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Cholesterol and Genes

Q: It seems like everybody in my family has high cholesterol. I try to eat well and exercise, but my numbers are still high....

Cholesterol, Explained

It’s likely you’ve been told whether you have “high cholesterol.” Perhaps your healthcare provider has discussed your “LDL” or “HDL” levels with you. You...

Coconut Oil Raises LDL-Cholesterol; is Not a Healthy Choice

A systematic review and meta-analysis of clinical trials recently published in the journal Circulation concluded that coconut oil consumption results in significantly higher LDL...

Do We Need to Limit Dietary Cholesterol?

For decades, major dietary recommendations in the U.S. included advice to limit intake of cholesterol from foods to 300 milligrams (mg) or less a...

Q. I have high cholesterol and my doctor told me to eat more beans....

Q. I have high cholesterol and my doctor told me to eat more beans. Why?

Could a Bit of Chocolate Help Keep Your Heart on Beat?

About one in four adults will develop atrial fibrillation (the most common type of irregular heartbeat) in their lifetime. Thats a big deal because atrial fibrillation increases risk of stroke by five-fold. Atrial fibrillation also increases risk of heart failure and impaired cognition (brain function). A recent study in the journal Heart showed moderate chocolate intake was associated with a 10 to 20% decreased risk of being diagnosed with atrial fibrillation. But, is nibbling on chocolate for prevention too good to be true?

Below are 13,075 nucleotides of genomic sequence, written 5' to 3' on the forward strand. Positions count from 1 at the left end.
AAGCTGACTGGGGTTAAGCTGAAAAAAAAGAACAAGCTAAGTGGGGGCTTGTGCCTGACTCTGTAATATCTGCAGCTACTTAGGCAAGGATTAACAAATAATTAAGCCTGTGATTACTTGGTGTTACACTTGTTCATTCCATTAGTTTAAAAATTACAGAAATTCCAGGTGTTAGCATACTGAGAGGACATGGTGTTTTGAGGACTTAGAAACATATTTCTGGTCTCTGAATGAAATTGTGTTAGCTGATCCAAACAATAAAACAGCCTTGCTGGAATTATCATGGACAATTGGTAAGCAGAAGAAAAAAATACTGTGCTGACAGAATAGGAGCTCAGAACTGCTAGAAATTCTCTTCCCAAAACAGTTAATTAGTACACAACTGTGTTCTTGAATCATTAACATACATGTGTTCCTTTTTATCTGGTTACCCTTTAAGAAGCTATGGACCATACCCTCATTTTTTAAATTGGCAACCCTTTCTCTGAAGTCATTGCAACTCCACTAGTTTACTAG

Weight Gain in Younger Adults Linked to Increased Health Risks Later

Small, gradual weight gain during early and middle adulthood may get little attention since it doesn't necessarily cause health problems in our younger years. But, it may have serious consequences later in life.

Moderate Alcohol Intake May Help Preserve “Good” Cholesterol

For years we've heard that drinking wine and other alcoholic beverages in moderation may be good for our heart. The majority of alcohol's cardiovascular benefits have been attributed to its association with higher levels of HDL (good) cholesterol, which helps protect artery health. But how does alcohol affect your HDL over the long term, and does it matter what kind of alcoholic beverage it is?

The Benefits of Oats

You've probably heard oats helps lower cholesterol, which is due to their beta-glucan soluble fiber that makes oatmeal sticky. A new British Journal of Nutrition review of 58 clinical trials on oats that involved 3,974 people across the globe expands the role of oatmeal in reducing cardiovascular risk.

Weight Loss Can Improve Lipid Levels

Losing weight can improve your cholesterol and triglyceride levels as well as your waistline, according to a major new intervention study. The study found similar weight loss amounts could be achieved by lower-fat or lower-carbohydrate diets, whether the lower-carb diet was rich in walnuts or in monounsaturated fat (as in canola or olive oils).